Legacies (Mercedes Lackey) - By Mercedes Lackey


Someone was moaning. Spirit wished whoever it was would be quiet. It sounded horrible, like a dying animal. Why didn’t someone do something about it?

And her bed was moving, bouncing, rattling. Was it an earthquake? How could there be an earthquake in Indiana? Her head hurt. She tried to move her arms, but she couldn’t, then tried to open her eyes, but she couldn’t do that, either. It was like her eyelids were glued shut.

Her head really hurt. More every second. And now it hurt to breathe, too.

She wished the person who was moaning would stop. She couldn’t think with that horrible sound in her ears. She could hear people around her—why didn’t they do something about the person who was moaning?

Everything hurt. Why did everything hurt? She tried to open her mouth to call for her Mom, and that was when she realized who was moaning.

It was her.

There was a strange taste in her mouth, metallic and nasty, like burned rubber, or plastic mixed with blood. She felt something wet and warm on her face. She tried again to move her arm, to swat whatever it was away, and couldn’t. It was all over her eyes, pushing at them, and she tried to move her head away since her arm wouldn’t work. But her head wouldn’t move either, and the something kept swabbing at her eyes until suddenly they came unglued, and she was able to open them.

She regretted that immediately, as bright light stabbed into her brain exactly like a knife, sharp and piercing, and she let out another moan.

A dark shape interposed itself between her eyes and the light. No, not a dark shape. A person. Head and shoulders. “Ms. White?” The mouth of the person moved, but the voice seemed to come from far away. “Spirit White?”

Oh, how she hated that name. “Spirit” . . . legacy of parents who just couldn’t let the Sixties die. Who named their kid “Spirit” anyway? She was Spirit and her sister was Phoenix and if there had been a third girl she’d have been called Seraphim. All her life that name had been a plague. “Spooky” was the kindest of the nicknames she’d gotten. But the man was waiting for an answer, and she managed to groan out an affirmative.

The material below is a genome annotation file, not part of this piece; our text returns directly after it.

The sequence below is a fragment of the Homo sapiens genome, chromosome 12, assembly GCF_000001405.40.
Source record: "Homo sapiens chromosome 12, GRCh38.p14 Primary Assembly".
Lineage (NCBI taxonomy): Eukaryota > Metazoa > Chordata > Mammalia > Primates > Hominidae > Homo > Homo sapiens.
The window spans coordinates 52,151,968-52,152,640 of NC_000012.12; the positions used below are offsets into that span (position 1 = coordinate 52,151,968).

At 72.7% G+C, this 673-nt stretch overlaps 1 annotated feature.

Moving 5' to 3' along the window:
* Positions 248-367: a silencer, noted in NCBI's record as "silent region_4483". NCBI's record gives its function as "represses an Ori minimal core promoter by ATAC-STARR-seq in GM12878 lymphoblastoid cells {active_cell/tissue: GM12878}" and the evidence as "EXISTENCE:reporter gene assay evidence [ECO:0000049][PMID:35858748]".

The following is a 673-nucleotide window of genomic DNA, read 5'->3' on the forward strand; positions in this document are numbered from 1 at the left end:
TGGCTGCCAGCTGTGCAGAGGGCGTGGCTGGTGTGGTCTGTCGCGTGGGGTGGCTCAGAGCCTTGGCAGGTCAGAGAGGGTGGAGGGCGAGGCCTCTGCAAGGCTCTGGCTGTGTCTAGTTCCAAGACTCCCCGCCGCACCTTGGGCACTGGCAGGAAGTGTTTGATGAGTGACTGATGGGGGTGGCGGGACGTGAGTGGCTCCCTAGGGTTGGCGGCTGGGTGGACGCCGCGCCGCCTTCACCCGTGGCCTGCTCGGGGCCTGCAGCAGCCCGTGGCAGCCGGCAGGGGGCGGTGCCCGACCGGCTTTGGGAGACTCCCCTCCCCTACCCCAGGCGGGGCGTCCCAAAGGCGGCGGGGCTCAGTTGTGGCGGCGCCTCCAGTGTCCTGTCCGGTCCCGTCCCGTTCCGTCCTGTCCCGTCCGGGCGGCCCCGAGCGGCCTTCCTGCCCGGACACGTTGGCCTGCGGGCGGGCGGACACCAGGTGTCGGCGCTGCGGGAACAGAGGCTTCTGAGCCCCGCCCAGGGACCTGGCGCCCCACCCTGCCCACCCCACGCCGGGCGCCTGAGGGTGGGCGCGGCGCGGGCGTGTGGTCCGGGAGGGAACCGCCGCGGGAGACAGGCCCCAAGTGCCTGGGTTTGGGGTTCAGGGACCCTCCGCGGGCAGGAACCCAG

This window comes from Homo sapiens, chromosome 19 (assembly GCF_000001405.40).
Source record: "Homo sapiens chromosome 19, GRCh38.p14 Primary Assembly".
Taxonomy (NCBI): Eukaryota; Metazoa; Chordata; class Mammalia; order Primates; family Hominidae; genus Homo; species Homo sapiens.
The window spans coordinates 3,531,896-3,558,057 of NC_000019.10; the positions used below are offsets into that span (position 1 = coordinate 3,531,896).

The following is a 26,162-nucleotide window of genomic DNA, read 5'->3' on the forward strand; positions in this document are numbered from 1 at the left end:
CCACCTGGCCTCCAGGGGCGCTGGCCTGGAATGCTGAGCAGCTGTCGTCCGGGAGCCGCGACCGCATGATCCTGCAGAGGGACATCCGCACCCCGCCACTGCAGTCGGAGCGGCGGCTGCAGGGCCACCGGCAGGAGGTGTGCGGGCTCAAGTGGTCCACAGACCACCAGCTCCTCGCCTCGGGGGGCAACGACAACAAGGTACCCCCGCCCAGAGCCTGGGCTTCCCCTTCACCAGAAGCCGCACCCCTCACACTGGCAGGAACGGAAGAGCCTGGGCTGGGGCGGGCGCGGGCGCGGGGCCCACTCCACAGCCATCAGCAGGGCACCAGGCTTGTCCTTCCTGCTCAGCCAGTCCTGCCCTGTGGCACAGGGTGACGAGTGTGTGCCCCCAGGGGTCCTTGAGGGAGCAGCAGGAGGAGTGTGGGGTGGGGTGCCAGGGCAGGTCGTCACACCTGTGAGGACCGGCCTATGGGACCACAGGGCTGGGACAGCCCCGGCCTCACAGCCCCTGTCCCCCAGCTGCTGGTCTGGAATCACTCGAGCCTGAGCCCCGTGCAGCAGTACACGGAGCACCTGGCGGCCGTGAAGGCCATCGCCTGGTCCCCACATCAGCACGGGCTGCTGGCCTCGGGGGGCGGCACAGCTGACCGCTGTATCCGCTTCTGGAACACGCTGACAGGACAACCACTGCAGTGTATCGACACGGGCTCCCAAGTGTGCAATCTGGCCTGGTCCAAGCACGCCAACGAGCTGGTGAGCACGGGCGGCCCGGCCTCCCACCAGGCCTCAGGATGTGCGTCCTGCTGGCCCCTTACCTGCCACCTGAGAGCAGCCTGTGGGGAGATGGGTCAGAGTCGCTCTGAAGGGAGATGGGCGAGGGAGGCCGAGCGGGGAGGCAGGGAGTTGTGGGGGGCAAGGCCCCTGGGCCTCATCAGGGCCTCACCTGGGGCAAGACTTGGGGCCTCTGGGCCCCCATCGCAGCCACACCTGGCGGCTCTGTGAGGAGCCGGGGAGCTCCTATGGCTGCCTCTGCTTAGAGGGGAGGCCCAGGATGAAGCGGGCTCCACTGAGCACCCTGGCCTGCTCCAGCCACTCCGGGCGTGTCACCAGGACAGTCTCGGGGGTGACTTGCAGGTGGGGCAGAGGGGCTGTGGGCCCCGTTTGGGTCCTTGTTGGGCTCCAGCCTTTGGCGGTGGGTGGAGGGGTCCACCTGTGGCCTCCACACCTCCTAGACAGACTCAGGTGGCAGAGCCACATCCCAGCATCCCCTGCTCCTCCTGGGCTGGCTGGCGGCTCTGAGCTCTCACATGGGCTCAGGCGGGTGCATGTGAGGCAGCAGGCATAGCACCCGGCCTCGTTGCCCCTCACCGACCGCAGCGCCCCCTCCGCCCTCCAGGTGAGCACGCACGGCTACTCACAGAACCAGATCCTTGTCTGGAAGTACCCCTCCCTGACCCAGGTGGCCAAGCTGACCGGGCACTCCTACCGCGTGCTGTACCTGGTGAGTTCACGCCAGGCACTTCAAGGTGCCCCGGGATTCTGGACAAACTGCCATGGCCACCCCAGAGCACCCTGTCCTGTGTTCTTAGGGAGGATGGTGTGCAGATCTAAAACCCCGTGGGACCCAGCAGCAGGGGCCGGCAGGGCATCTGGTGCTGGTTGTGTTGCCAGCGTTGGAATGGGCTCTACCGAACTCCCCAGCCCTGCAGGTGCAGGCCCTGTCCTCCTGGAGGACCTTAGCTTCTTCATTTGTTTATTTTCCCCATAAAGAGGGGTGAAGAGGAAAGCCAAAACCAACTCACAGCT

“Wha—Where?” she asked.

The man looked away, to someone she couldn’t see because she couldn’t turn her head. “There was an accident,” he replied. “You’re at St. Francis Hospital.”

An accident? But—

They were almost home from the crafts fair, just making that hairpin turn over the ravine with Keller Creek at the bottom of it. Why they had to live back of beyond of everything was just one more instance of the ’rents being holdover hippies. She was already home in her mind, trying to figure out a way to outsmart Phoenix and get to the good computer first so she could keep more than three windows open without it slowing to a crawl. It didn’t matter if you had high-speed ’net if the computer had so little memory you couldn’t use all that bandwidth! She was trying to think of something she might be doing for school that would mean a lot of research without actually lying about it. What could possibly—

—and then there was a—a flash of dark—all around the car.

It was night, how could there be a flash of dark?

But it had been. It was like a flash, only negative, and before any of them could react with more than a flinch, there was something in the road—right in the middle of the road. It was—

Oh God! It couldn’t be—It couldn’t be—

And it looked at them and Mom screamed and Dad yanked the wheel sideways—

She opened her mouth to ask where her Mom and Dad and sister were, and all that came out was a moan.

“Spirit, we’re going to take you to surgery now. You’re going to be fine.” There was a sharp pinch at her shoulder, and a moment of burning, then suddenly things stopped hurting. A shot. They’d given her a pain shot. “Don’t worry, you’re in good hands.”

She was all floaty now, and she couldn’t keep her eyes open. Never mind me, she wanted to say, where’s Mom and Dad and the shrimp? But she was falling away now, falling into soft, warm blackness, and couldn’t get the words out, couldn’t even hold onto the thoughts.

Couldn’t even beg to be kept safe from that thing that had loomed up in the middle of the road. The thing,

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